Brás Cubas

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For the novel by Machado de Assis, see The Posthumous Memoirs of Bras Cubas.
Brás Cubas
Governor of São Vicente
In office
1545–1549
Monarch John III of Portugal
Preceded by Cristóvão de Aguiar de Altero
Succeeded by António de Oliveira
Governor of São Vicente
In office
1555–1556
Monarch John III of Portugal
Preceded by Gonçalo Afonso
Succeeded by Jorge Ferreira
Personal details
Born 1507
Porto, Kingdom of Portugal
Died 1572 (aged 64–65)
Porto, Kingdom of Portugal
Nationality Portuguese
Military service
Allegiance Portuguese Empire

Brás Cubas (Porto, December 1507 — Porto, 1592) was a Portuguese nobleman, explorer and the founder of the village of Santos (a city today). The son of João Pires Cubas and Isabel Nunes, he was twice governor of the Captaincy of São Vicente (1545-1549 and 1555-1556).

He arrived in the Portuguese colony of Brazil in the year of 1531 with Martim Afonso de Sousa, the founder of the Captaincy of São Vicente. The region of Santos was already populated, but it was Brás Cubas who officially founded the village because in 1543, he founded the first Holy House of Mercy, which he called All Saints, a name that would pass to the village, the port of which was better located than the one in São Vicente. He was responsible for the transference of the harbor from Ponta da Praia to the city center, in the environs of Outeiro de Santa Catarina. Besides being the founder of Santos, he organized expeditions for the Crown and, afterwards, was also the governor of the Captaincy of São Vicente.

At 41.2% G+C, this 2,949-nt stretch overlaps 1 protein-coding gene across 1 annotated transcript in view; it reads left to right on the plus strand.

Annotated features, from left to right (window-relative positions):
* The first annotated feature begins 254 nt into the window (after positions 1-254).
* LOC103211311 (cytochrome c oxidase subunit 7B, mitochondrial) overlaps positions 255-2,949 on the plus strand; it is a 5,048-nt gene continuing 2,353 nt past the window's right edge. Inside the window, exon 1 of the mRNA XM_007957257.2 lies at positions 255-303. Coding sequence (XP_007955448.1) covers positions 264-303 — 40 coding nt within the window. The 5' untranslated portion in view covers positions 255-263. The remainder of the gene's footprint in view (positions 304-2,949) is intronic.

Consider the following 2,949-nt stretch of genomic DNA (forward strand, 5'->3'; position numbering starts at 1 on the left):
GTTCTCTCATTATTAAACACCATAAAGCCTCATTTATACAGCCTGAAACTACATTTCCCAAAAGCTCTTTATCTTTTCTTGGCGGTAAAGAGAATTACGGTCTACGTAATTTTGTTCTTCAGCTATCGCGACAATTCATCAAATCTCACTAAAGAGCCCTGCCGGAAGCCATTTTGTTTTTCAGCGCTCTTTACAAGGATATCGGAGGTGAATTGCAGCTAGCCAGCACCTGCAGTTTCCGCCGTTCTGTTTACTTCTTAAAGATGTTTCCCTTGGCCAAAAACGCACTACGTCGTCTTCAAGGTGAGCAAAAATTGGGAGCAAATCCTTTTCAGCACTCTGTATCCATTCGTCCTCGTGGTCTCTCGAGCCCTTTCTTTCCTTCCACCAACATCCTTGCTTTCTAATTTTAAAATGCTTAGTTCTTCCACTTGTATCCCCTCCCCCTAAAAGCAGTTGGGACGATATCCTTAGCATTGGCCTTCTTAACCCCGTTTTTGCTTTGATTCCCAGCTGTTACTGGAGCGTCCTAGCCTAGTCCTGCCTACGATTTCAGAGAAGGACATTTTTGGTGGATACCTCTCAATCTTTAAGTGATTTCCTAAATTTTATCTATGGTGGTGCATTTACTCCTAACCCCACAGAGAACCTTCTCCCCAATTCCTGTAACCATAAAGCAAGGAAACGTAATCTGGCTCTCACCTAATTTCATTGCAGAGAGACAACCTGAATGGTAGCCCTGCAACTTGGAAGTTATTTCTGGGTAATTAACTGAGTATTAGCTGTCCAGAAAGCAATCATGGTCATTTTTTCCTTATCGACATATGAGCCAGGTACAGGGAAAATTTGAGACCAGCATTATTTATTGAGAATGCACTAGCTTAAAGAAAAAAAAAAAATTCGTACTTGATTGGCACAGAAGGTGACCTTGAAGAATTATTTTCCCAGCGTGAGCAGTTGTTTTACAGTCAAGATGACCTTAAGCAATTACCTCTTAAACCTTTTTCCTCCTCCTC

He was once the biggest land owner of the coastal region. In 1551, was named by John III of Portugal, the Provider and Accountant of the Incomes and Rights of the Captaincy; in the following year, he built the fort of São Filipe in the island of Santo Amaro. He had a memorable participation in the defense of the captaincy against the attacks of the native Tamoios, then allied to the French. Later, on the orders of the third general-governor Mem de Sá, he carried out expeditions through the interior in search of gold and silver. The accounts say he arrived as far as Chapada Diamantina in the outback of Bahia.

His attempts to enslave the natives resulted in a revolt that ended up by determining the appearance of the Tamoio Confederation, that could only be partially contained by the action of the jesuits Manuel da Nóbrega and José de Anchieta.

When he died, he was a nobleman of the Royal House and one of the most respected men in the captaincy. The title of alcaide-mor (mayor) of the village of Santos passed down to his son, Pêro Cubas.

In his epitaph, one can read that he discovered «gold and metals in 1560». In 1578, by the way, the news of the existence of gold and silver mines in São Paulo was current, according to a British subject who lived in Santos.